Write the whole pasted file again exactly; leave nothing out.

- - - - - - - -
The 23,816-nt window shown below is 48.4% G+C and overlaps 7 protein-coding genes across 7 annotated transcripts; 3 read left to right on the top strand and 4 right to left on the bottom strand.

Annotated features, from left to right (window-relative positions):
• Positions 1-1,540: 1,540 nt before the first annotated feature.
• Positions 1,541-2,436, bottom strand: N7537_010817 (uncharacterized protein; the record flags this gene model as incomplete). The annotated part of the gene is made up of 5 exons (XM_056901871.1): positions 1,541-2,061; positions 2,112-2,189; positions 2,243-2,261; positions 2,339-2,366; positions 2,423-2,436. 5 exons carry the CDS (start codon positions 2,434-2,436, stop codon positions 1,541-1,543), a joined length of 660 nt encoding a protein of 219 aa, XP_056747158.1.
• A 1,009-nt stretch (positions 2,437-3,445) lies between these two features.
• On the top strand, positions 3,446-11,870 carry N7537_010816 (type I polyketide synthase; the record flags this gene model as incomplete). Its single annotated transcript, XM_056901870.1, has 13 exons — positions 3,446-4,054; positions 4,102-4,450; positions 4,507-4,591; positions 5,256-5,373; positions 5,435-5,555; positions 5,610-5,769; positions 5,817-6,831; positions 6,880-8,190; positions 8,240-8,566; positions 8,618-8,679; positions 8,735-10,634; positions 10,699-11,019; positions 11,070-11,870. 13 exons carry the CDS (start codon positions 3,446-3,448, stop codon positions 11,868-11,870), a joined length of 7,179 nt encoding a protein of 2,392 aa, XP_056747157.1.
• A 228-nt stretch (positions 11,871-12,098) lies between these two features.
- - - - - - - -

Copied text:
The 23,816-nt window shown below is 48.4% G+C and overlaps 7 protein-coding genes across 7 annotated transcripts; 3 read left to right on the top strand and 4 right to left on the bottom strand.

Annotated features, from left to right (window-relative positions):
• Positions 1-1,540: 1,540 nt before the first annotated feature.
• Positions 1,541-2,436, bottom strand: N7537_010817 (uncharacterized protein; the record flags this gene model as incomplete). The annotated part of the gene is made up of 5 exons (XM_056901871.1): positions 1,541-2,061; positions 2,112-2,189; positions 2,243-2,261; positions 2,339-2,366; positions 2,423-2,436. 5 exons carry the CDS (start codon positions 2,434-2,436, stop codon positions 1,541-1,543), a joined length of 660 nt encoding a protein of 219 aa, XP_056747158.1.
• A 1,009-nt stretch (positions 2,437-3,445) lies between these two features.
• On the top strand, positions 3,446-11,870 carry N7537_010816 (type I polyketide synthase; the record flags this gene model as incomplete). Its single annotated transcript, XM_056901870.1, has 13 exons — positions 3,446-4,054; positions 4,102-4,450; positions 4,507-4,591; positions 5,256-5,373; positions 5,435-5,555; positions 5,610-5,769; positions 5,817-6,831; positions 6,880-8,190; positions 8,240-8,566; positions 8,618-8,679; positions 8,735-10,634; positions 10,699-11,019; positions 11,070-11,870. 13 exons carry the CDS (start codon positions 3,446-3,448, stop codon positions 11,868-11,870), a joined length of 7,179 nt encoding a protein of 2,392 aa, XP_056747157.1.
• A 228-nt stretch (positions 11,871-12,098) lies between these two features.